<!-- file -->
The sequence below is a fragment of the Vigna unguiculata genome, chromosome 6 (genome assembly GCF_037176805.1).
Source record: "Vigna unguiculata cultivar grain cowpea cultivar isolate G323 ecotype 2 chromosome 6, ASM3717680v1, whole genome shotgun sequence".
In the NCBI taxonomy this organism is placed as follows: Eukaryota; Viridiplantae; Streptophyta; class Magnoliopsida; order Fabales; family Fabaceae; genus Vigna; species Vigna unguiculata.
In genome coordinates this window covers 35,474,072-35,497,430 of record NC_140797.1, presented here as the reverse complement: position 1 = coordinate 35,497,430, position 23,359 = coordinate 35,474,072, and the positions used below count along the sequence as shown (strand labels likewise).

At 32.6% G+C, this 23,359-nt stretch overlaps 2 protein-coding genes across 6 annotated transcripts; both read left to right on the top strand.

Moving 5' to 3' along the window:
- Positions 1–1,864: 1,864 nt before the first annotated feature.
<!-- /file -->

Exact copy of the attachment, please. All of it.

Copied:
The sequence below is a fragment of the Vigna unguiculata genome, chromosome 6 (genome assembly GCF_037176805.1).
Source record: "Vigna unguiculata cultivar grain cowpea cultivar isolate G323 ecotype 2 chromosome 6, ASM3717680v1, whole genome shotgun sequence".
In the NCBI taxonomy this organism is placed as follows: Eukaryota; Viridiplantae; Streptophyta; class Magnoliopsida; order Fabales; family Fabaceae; genus Vigna; species Vigna unguiculata.
In genome coordinates this window covers 35,474,072-35,497,430 of record NC_140797.1, presented here as the reverse complement: position 1 = coordinate 35,497,430, position 23,359 = coordinate 35,474,072, and the positions used below count along the sequence as shown (strand labels likewise).

At 32.6% G+C, this 23,359-nt stretch overlaps 2 protein-coding genes across 6 annotated transcripts; both read left to right on the top strand.

Moving 5' to 3' along the window:
- Positions 1–1,864: 1,864 nt before the first annotated feature.